My Electronic Overlord

I really am a simple soul.

In December I was given a Fitbit for my birthday. I love it. I may, in fact, have gone a little off the deep end about it. It’s a little bit like a tamagotchi (remember those?) except about exercise: it requires attention and gives you just enough approving feedback to keep you giving it that attention. This is how our E-Overlords are going to take over: by making us want to please them so we get tiny gratifications.

The new exercise standards, as I understand them, suggest that we should all be putting in 10,000 steps a day. And on most days (particularly on work days when I commute downtown and spend all day running around a museum) this is not difficult. But my Fitbit also monitors how active I am during the day, how well I sleep, how much water I’m drinking (useful, since I am consistently under-hydrated) and what my calorie burn is. I’m not the sort of person who obsesses about any of these things except, perhaps, the steps. I’m not getting any younger, and I’d like to arrive at Old Age with some semblance of my health intact.

I let my Fitbit report to me about my sleep (about 7 hours a night, not including the awake/restless periods which the Fitbit somehow knows about). Every time I meet a goal–whether it’s the one that is programmed into the software, or one I’ve added–I get a visual confirmation. Like what? The “you should do 15+ minutes of actual exercise five times a week” pentagon gets another green bar. Circles that represent how many minutes you’ve been active all day, or how many calories you’ve burned, or how many miles you’ve clocked, turn green. And when you meet the 10,000 step goal, the Big Circle goes green and the actual Fitbit unit on your wrist has a little dance party, with multicolored lights flashing for a minute. And on those occasions when you hit the 10k goal and the active minutes goal and the calories burned goal and the miles clocked goal, the whole upper part of the screen flashes green at you and there’s a cascade of stars.

I am a simple soul, as I said. As dumb as it sounds, this pleases me inordinately. I find myself trying to walk a little longer, or move a little more on an hourly basis. My Fitbit gets me on the elliptical when nothing else will, because I live for turning that pentagon green. I know how silly this is, and yet… it works.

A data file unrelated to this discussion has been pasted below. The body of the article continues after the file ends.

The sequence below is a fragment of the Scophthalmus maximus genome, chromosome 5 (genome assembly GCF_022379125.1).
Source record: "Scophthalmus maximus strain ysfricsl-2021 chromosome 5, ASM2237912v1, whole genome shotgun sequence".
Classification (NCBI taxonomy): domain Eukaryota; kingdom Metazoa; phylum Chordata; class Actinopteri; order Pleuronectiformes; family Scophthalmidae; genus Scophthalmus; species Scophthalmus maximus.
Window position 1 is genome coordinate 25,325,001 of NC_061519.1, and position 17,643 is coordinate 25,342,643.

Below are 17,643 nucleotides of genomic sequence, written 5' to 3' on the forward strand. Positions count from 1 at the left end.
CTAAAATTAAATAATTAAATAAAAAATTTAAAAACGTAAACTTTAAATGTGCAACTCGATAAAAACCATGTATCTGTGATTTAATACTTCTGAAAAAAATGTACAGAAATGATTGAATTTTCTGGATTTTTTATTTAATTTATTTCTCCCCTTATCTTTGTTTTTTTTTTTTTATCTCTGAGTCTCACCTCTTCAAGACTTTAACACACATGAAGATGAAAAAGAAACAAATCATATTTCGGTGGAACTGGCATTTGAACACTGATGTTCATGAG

I choose to consider this a force for good. Whether it will be a long-term force for good, I don’t know. But for now it’s working.

 

Share

About Madeleine E. Robins

Madeleine Robins is the author of The Stone War, Point of Honour, Petty Treason, and The Sleeping Partner (the third Sarah Tolerance mystery, available from Plus One Press). Her Regency romances, Althea, My Dear Jenny, The Heiress Companion, Lady John, and The Spanish Marriage are now available from Book View Café. Sold for Endless Rue , an historical novel set in medieval Italy, was published in May 2013 by Forge Books

Comments

My Electronic Overlord — 6 Comments

  1. I read an article yesterday about using A.I. to monitor older people – with an emphasis on privacy. I hadn’t thought of that emphasis as we are adding electronic monitors that can call for help when we fall, and which will eventually track all of our health needs.

    And I see that Fitbits and Apple Watches and such have programs to compare your results with friends. But I also see the advantage for some people in *not* sharing the results with others, but still having our programs sharing our progress with ourselves. We still are reminded, but sometimes we want privacy.

    • Whenever my Fitbit encourages me to compare/compete with friends, my answer is “Hell, nah.” I am having fun competing with myself, but competing with others is too much like gym class for me, and I suspect it would dis-incentivize exercise for me. But I am a delicate flower.

      My aunt has a “fallen and can’t get up” monitor, and every now and then it will mis-read a cue, and a disembodied voice will suddenly ask if she’s OK. On the one hand it’s comforting to know, when she’s home and alone, that my 93-year-old aunt is not without a way to reach out. On the other hand…I can’t think of another way to handle this–if you think someone is in trouble you have to ask. But it’s still deeply disconcerting.

  2. I am also very fond of my Fitbit, which has motivated me to get those 10,000 steps daily for about four years now. I also aim for sixty active minutes a day and have it set to buzz me when I don’t move at least 250 steps in an hour (though I don’t always act on that). And I know what you mean about enjoying the little celebrations.

    That said, I wish the people who made things like this would simply provide software for keeping private records, instead of doing all this through their site online. And the idea of “competing” with others on steps gives me the heebie-jeebies. We’re over-obsessed with competition in this society as it is.

    • Heebie jeebies just about says it, Nancy. I’ve been using the “you haven’t walked enough” activity monitor as a way to remind myself to get more water: at work this means going downstairs to the kitchen, and pacing around while the microwave heats it up (it’s cold in my workplace, and hot water is a thermal boost), and going back upstairs generally =250 steps.

  3. I have an off-brand fitbit that I love. It doesn’t do quite as much, just the step counting and reminding me when I have been too inactive. But it doesn’t require me to have a smartphone to use it, and I can just compete with myself.

  4. A retired physician I know told me she uses her fitbit for her personal sleep study, as it saves thousands of dollars and gives her more authentic results.